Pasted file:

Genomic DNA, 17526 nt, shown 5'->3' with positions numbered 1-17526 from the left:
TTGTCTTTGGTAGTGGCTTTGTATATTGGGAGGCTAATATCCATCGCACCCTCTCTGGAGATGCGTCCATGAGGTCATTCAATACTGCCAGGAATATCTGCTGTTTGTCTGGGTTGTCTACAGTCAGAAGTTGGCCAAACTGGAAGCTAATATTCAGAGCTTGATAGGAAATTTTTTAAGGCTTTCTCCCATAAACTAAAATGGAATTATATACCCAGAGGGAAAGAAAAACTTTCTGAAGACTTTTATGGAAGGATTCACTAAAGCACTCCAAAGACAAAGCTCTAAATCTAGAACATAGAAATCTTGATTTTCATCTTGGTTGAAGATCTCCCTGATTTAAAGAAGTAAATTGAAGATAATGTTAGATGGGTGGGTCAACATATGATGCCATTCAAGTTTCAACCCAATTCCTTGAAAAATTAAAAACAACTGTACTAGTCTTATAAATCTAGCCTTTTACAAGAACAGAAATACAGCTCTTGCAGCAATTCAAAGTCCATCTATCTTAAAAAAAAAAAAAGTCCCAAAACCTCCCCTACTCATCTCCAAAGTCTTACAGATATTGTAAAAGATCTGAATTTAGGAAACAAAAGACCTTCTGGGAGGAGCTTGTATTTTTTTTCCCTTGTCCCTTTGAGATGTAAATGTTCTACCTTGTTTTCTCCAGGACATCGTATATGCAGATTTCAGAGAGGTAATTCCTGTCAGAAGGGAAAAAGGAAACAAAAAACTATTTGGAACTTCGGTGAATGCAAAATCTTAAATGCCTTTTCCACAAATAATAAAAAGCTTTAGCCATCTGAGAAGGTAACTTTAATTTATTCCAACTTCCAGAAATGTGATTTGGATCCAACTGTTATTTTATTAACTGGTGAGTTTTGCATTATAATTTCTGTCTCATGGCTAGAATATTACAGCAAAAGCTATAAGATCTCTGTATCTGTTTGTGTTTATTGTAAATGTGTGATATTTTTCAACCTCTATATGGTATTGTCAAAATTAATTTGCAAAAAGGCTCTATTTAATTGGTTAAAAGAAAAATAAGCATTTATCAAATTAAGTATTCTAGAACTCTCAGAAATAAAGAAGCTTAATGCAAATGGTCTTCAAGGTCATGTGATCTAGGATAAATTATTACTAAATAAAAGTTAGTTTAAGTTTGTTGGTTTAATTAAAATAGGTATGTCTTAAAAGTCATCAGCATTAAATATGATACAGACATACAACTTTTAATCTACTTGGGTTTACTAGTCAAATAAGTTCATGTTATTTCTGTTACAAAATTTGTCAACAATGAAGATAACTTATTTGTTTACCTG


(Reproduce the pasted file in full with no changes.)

Genomic DNA, 17526 nt, shown 5'->3' with positions numbered 1-17526 from the left:
TTGTCTTTGGTAGTGGCTTTGTATATTGGGAGGCTAATATCCATCGCACCCTCTCTGGAGATGCGTCCATGAGGTCATTCAATACTGCCAGGAATATCTGCTGTTTGTCTGGGTTGTCTACAGTCAGAAGTTGGCCAAACTGGAAGCTAATATTCAGAGCTTGATAGGAAATTTTTTAAGGCTTTCTCCCATAAACTAAAATGGAATTATATACCCAGAGGGAAAGAAAAACTTTCTGAAGACTTTTATGGAAGGATTCACTAAAGCACTCCAAAGACAAAGCTCTAAATCTAGAACATAGAAATCTTGATTTTCATCTTGGTTGAAGATCTCCCTGATTTAAAGAAGTAAATTGAAGATAATGTTAGATGGGTGGGTCAACATATGATGCCATTCAAGTTTCAACCCAATTCCTTGAAAAATTAAAAACAACTGTACTAGTCTTATAAATCTAGCCTTTTACAAGAACAGAAATACAGCTCTTGCAGCAATTCAAAGTCCATCTATCTTAAAAAAAAAAAAAGTCCCAAAACCTCCCCTACTCATCTCCAAAGTCTTACAGATATTGTAAAAGATCTGAATTTAGGAAACAAAAGACCTTCTGGGAGGAGCTTGTATTTTTTTTCCCTTGTCCCTTTGAGATGTAAATGTTCTACCTTGTTTTCTCCAGGACATCGTATATGCAGATTTCAGAGAGGTAATTCCTGTCAGAAGGGAAAAAGGAAACAAAAAACTATTTGGAACTTCGGTGAATGCAAAATCTTAAATGCCTTTTCCACAAATAATAAAAAGCTTTAGCCATCTGAGAAGGTAACTTTAATTTATTCCAACTTCCAGAAATGTGATTTGGATCCAACTGTTATTTTATTAACTGGTGAGTTTTGCATTATAATTTCTGTCTCATGGCTAGAATATTACAGCAAAAGCTATAAGATCTCTGTATCTGTTTGTGTTTATTGTAAATGTGTGATATTTTTCAACCTCTATATGGTATTGTCAAAATTAATTTGCAAAAAGGCTCTATTTAATTGGTTAAAAGAAAAATAAGCATTTATCAAATTAAGTATTCTAGAACTCTCAGAAATAAAGAAGCTTAATGCAAATGGTCTTCAAGGTCATGTGATCTAGGATAAATTATTACTAAATAAAAGTTAGTTTAAGTTTGTTGGTTTAATTAAAATAGGTATGTCTTAAAAGTCATCAGCATTAAATATGATACAGACATACAACTTTTAATCTACTTGGGTTTACTAGTCAAATAAGTTCATGTTATTTCTGTTACAAAATTTGTCAACAATGAAGATAACTTATTTGTTTACCTG